I did a podcast with Rob Cressy about 2 weeks back and he congratulated me on being willing to “live in action.”
That was on my mind this morning as I read an article from the UK about the decline in revenue and average attendance at regional theatre in the United Kingdom.
The quote that really set me off was from Fiona Allen that stated something to the effect that “if a trend develops, we should have concern.”
That’s the wrong attitude to take as we have seen with the state of many nonprofits in the US now facing extreme challenges to their business models as they were relying too heavily on government contracts or funding from grants, foundations, or other means that aren’t in their control.
The challenge here is acute at the moment because you have an approximate decline in revenue of 2%, coupled with the average attendance down about 10%.
That isn’t the time to take a wait and see approach, but one that you need to be cognizant of immediately and take corrective action on before it becomes worse.
This challenge of waiting for trends to develop is one of the missed opportunities in any business. As Peter Drucker said, “we are often not aware of the future that has already happened.”
While decidedly different, the theatre in the US and the UK are both being impacted by a number of trends that have emerged over the past few years and that will likely continue to be impactful for the next years or decade…to different degrees, but still important to notice and deal.
Here are 3 to start with:
Squeezing of the middle class:
Tom Goodwin has been writing and posting about one of the most undercovered trends being the disappearance of the middle class.
This is a trend that many businesses seem to either want to ignore or have just not noticed.
But in America and an extent other Western countries, we have seen the middle class be eroded due to the implications of mass globalization; and, slow to adopt policies around taxes, labor, and other important issues…plus, there are likely many other reasons for this impact like aging populations, etc.
The overall theme being that disposable income is decreasing for large percentages of the population.
This means that in the short term and the near term, all things being the same, a trend in declining revenue and attendance is likely to continue because the demographics are going to continue to be problematic and, at least, in the US and, seemingly, the UK, the trends in the way the government deals with its issues are likely to hold for the next 4-6 years.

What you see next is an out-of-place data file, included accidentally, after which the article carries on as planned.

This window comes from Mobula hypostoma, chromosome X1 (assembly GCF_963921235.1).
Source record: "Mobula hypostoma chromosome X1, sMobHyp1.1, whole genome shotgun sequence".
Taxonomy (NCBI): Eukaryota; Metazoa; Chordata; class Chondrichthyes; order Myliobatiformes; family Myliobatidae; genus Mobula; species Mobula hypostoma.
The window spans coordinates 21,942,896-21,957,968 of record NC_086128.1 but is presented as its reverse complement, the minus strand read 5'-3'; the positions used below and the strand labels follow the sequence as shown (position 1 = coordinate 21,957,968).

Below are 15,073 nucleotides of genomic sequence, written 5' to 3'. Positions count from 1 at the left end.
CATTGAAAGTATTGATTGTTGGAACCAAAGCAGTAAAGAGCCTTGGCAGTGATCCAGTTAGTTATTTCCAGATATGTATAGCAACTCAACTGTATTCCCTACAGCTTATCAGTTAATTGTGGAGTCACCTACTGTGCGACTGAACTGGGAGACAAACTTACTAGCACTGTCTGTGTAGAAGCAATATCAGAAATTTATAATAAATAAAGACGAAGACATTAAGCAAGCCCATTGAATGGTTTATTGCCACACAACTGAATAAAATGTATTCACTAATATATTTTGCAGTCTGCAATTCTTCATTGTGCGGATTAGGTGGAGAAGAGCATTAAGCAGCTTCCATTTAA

Changing cultural and entertainment tastes:
It has become a bit of a cliche to state that people consume entertainment in a different way than they have in the past.
That doesn’t mean that this isn’t true.
We have seen a lot of the way we consume entertainment move to mobile devices. We’ve seen that more of our cultural spending happens around experiences.
This means that there is the challenge of pushing people to disconnect from their devices, but also creating an experience that will pull people away from other entertainment options.
Funding has and will continue to be a bigger issue:
Government funding of the arts has been on a declining path for quite some time.
The change is much starker in the UK because the public is much more aware of the investment the government makes in the arts, but in many countries cultural funding is going down….even as we likely need the arts more than ever to help us understand and cope with a world of constant change.
Combine this with a private sector that has curtailed a lot of its investments and public expenditures after the 2008 financial crisis and you have an environment where developing new revenue streams or revenue ideas is going to continue to be a top priority.
When you look at all of these issues together, you see that Ms. Allan should be taking the opposite approach, not telling people to wait, but asking, “Why have you waited so long?”